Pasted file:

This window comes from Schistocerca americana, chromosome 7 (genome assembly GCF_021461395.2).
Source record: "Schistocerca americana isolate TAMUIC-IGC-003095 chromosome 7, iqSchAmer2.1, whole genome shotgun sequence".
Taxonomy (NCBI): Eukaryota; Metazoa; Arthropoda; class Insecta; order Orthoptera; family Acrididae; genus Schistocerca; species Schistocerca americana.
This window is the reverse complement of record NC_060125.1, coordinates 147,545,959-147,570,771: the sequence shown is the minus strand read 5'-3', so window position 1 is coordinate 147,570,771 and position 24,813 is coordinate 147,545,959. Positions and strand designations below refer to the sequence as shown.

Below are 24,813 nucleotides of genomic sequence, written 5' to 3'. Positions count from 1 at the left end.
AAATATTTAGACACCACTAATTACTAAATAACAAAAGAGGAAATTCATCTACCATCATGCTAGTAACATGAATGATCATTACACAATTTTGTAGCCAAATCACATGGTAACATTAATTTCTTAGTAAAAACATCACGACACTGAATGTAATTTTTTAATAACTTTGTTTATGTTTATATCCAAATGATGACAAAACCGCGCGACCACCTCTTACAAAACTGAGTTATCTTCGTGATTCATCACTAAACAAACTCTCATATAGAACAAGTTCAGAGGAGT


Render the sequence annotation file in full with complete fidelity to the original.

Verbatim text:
This window comes from Schistocerca americana, chromosome 7 (genome assembly GCF_021461395.2).
Source record: "Schistocerca americana isolate TAMUIC-IGC-003095 chromosome 7, iqSchAmer2.1, whole genome shotgun sequence".
Taxonomy (NCBI): Eukaryota; Metazoa; Arthropoda; class Insecta; order Orthoptera; family Acrididae; genus Schistocerca; species Schistocerca americana.
This window is the reverse complement of record NC_060125.1, coordinates 147,545,959-147,570,771: the sequence shown is the minus strand read 5'-3', so window position 1 is coordinate 147,570,771 and position 24,813 is coordinate 147,545,959. Positions and strand designations below refer to the sequence as shown.

Below are 24,813 nucleotides of genomic sequence, written 5' to 3'. Positions count from 1 at the left end.
AAATATTTAGACACCACTAATTACTAAATAACAAAAGAGGAAATTCATCTACCATCATGCTAGTAACATGAATGATCATTACACAATTTTGTAGCCAAATCACATGGTAACATTAATTTCTTAGTAAAAACATCACGACACTGAATGTAATTTTTTAATAACTTTGTTTATGTTTATATCCAAATGATGACAAAACCGCGCGACCACCTCTTACAAAACTGAGTTATCTTCGTGATTCATCACTAAACAAACTCTCATATAGAACAAGTTCAGAGGAGT